... In the current reports revealed that the cell cycle arrest was taken place in the G0 and M phase and most of the cytokinetic and pharmacological research was also shows accurate cell cycle analysis [35]. Other report revealed that cell cycle arrest leads to increase in sub-G0/G1cell population after treatment with increasing doses of linalool terpenoid [36]. Phlorotanninsenriched extract of brown alga of H. grandifolius exhibited cytotoxicity against tumor cell line including Hep-2 and promoting cell death trough apoptosis mechanisms [34]. ...
Article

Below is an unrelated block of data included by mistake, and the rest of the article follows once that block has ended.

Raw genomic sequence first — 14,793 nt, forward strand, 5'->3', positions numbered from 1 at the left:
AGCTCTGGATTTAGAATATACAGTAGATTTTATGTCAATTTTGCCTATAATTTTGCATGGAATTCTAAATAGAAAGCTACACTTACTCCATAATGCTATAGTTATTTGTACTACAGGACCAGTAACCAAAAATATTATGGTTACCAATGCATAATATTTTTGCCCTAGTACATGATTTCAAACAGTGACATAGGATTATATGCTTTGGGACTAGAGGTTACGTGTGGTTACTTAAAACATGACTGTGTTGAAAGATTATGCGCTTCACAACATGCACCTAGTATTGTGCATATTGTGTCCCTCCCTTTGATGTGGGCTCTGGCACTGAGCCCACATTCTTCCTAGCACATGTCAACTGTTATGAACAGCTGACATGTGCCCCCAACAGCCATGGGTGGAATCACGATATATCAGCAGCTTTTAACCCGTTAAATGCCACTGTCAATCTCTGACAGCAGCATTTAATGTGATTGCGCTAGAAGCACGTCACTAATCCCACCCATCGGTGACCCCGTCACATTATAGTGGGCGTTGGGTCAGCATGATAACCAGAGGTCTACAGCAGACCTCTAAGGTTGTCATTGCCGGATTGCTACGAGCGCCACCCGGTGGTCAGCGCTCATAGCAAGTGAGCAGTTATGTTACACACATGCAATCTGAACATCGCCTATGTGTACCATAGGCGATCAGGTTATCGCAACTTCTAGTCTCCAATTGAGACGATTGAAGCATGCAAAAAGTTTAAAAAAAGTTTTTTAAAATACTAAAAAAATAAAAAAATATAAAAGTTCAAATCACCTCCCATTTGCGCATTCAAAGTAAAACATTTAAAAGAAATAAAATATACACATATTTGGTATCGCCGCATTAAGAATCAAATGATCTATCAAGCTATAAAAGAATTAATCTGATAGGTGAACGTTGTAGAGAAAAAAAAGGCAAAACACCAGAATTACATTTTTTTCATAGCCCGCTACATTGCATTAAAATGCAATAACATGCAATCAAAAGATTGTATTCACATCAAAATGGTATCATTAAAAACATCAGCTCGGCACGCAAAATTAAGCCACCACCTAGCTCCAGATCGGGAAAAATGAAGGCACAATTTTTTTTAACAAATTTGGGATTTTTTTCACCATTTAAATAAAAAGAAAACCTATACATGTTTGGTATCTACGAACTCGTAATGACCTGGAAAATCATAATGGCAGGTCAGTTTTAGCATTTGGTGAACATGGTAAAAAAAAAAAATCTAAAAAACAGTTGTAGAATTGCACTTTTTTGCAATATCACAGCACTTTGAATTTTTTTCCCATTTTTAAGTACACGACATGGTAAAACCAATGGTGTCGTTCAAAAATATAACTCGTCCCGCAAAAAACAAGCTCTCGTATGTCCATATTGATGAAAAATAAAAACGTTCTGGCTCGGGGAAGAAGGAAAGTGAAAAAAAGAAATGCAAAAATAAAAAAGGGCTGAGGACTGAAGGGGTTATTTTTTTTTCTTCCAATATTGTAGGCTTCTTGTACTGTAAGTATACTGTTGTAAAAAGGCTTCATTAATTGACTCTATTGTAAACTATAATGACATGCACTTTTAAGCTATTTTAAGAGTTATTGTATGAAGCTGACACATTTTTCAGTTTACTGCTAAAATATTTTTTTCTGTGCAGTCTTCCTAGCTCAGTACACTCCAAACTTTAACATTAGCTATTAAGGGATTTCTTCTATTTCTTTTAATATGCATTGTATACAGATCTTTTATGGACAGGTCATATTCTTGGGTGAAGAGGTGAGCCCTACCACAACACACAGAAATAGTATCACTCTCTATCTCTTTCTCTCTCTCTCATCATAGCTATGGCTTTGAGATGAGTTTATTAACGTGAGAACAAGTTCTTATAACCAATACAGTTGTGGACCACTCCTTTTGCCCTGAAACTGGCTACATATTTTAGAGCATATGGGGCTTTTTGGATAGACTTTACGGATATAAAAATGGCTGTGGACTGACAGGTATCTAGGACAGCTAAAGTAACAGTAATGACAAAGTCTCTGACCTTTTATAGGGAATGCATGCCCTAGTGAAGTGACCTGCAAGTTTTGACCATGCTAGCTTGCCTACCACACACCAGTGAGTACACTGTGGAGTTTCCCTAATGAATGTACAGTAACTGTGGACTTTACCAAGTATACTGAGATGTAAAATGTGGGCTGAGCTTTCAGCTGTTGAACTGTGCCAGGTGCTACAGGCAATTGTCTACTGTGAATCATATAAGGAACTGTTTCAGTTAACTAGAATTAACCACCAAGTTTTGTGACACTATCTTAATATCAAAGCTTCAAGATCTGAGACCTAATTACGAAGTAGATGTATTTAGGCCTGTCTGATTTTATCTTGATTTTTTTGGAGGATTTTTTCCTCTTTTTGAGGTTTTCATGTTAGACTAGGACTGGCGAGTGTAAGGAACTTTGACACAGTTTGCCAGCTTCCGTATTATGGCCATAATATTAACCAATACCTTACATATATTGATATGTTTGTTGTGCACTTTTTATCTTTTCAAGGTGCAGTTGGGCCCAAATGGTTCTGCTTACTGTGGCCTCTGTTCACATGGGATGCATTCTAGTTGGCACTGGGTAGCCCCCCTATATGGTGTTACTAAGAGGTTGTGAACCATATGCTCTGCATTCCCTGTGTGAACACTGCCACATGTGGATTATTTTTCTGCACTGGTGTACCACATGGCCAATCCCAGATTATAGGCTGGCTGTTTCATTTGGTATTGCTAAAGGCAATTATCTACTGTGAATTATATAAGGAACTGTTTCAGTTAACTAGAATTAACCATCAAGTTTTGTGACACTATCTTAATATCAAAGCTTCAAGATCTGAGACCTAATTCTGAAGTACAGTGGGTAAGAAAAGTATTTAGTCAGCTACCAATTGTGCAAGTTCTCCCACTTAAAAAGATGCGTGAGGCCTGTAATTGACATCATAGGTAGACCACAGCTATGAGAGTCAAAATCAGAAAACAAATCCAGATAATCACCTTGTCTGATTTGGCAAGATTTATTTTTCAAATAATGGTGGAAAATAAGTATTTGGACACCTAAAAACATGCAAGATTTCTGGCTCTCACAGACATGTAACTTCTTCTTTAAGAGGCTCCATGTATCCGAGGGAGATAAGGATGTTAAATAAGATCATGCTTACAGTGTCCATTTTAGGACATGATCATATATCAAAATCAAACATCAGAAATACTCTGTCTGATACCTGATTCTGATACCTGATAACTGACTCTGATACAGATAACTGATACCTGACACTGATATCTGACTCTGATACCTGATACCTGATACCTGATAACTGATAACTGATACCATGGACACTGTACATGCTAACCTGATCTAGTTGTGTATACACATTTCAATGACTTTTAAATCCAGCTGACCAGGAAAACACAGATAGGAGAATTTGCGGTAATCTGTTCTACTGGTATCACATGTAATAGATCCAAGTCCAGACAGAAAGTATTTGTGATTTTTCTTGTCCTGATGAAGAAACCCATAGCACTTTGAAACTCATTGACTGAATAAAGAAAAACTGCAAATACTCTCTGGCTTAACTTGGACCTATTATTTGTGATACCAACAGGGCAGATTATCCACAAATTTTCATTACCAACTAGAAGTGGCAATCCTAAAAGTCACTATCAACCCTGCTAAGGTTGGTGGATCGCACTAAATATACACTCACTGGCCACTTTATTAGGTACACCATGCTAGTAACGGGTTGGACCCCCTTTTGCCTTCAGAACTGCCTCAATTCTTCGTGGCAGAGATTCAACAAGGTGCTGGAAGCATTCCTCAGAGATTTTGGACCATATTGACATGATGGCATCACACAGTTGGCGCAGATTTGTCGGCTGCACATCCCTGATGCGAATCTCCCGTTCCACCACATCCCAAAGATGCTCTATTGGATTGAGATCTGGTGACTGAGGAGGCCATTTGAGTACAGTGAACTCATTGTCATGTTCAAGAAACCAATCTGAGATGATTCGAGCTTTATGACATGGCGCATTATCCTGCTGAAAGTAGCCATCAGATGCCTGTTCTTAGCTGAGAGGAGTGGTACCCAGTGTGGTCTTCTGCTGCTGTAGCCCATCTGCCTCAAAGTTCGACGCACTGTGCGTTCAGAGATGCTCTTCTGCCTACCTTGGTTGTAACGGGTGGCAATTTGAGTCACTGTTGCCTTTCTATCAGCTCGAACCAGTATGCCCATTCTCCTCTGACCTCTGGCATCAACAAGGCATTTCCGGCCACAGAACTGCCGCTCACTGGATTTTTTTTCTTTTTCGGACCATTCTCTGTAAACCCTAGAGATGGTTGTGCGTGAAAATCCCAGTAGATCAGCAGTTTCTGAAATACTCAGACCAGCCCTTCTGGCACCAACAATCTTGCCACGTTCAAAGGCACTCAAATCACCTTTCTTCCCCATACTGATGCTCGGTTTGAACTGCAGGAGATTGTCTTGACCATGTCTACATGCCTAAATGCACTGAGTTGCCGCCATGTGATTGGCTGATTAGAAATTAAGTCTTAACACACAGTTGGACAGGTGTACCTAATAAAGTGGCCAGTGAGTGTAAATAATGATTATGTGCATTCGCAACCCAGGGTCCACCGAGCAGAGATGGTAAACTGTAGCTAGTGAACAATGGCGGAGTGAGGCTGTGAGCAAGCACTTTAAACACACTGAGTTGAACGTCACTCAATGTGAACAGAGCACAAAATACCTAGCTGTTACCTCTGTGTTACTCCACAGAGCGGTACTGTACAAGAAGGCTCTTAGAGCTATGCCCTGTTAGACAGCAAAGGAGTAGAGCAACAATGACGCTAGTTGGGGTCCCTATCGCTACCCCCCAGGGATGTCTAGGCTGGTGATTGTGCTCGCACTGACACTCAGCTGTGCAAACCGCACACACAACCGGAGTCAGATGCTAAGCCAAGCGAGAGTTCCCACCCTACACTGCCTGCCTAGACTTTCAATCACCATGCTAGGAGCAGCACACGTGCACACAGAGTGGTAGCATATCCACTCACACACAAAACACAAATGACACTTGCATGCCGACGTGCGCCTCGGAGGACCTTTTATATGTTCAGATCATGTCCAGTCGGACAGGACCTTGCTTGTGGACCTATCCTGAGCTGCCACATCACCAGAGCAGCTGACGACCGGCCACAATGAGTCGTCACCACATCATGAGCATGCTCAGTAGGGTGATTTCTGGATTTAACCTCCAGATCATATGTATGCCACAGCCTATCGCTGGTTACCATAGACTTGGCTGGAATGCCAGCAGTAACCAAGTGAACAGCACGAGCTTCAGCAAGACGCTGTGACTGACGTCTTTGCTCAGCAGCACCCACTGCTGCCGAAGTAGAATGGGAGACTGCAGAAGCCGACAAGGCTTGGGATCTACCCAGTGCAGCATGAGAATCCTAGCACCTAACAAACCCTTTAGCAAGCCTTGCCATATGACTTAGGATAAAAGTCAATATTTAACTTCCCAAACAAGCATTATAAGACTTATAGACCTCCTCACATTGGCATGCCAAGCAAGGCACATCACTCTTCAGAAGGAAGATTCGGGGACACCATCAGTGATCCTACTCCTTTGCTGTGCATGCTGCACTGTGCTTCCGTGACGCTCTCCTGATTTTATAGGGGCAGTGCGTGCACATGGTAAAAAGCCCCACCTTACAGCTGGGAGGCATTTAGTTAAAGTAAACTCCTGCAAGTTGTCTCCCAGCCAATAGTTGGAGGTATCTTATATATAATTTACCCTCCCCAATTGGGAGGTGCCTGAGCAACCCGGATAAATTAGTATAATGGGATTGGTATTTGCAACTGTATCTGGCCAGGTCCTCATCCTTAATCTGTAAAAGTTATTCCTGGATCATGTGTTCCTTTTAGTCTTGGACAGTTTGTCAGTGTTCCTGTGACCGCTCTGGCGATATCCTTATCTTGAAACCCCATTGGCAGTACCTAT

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Background Cancer causes leading death in the world population due to exposure of various carcinogenic/mutagenic agents, radiation and life style. There are 2.6 million new cases diagnosed each year. Therefore, the objective is aimed to study the antibacterial and antioxidant activities of solvent fractions of ethanolic extract of T. conoides and its anticancer activity also evaluated by analyzing cytotoxicity, cell cycle arrest and apoptosis in HepG2 cell line. Methods Antibacterial activity was done by disc diffusion method and expressed as in millimeter diameter of zone inhibition. Antioxidant activity was done by ABTS radical assay, superoxide radical assay, iron chelation and uric acid formation inhibitory assays. The cytotoxicity efficacy was estimated using MTT assay. Annexin-V FITC kit was used to estimate the apoptosis and cell cycle arrest by flowcytometer. Morphological changes of cell through alteration of nuclear content and mitochondrial membrane potential were also examined using Hoechst and JC1 stains under fluorescence microscopy, respectively. ResultsHighest antibacterial activity, TAA and RAA were found in EAF followed by DMF, HF and AF. Cytotoxicity of EAF was found to be 67% at 24 h and 83% at 48 h over the standard of quercetin (86% at 48 h). The cancer cells were found to be significantly (p < 0.05) higher in the proliferative G0/G1 phase where as significantly decreased in the S phase. Hence, treatment with T. conoides fraction showed statistically (p < 0.05) significant increase of apoptotic cells than that of quercetin standard (32%, 80 μg/mL). The apoptotic cell formation might be due to the change of nuclear content and mitochondrial membrane potential were further confirmed in HepG2 cells under fluorescence microscopy. Conclusion Ethyl acetate fraction of T. conoides showed highest antibacterial, antioxidant and anticancer activity through exhibiting synergistic effects over the respective standard compounds.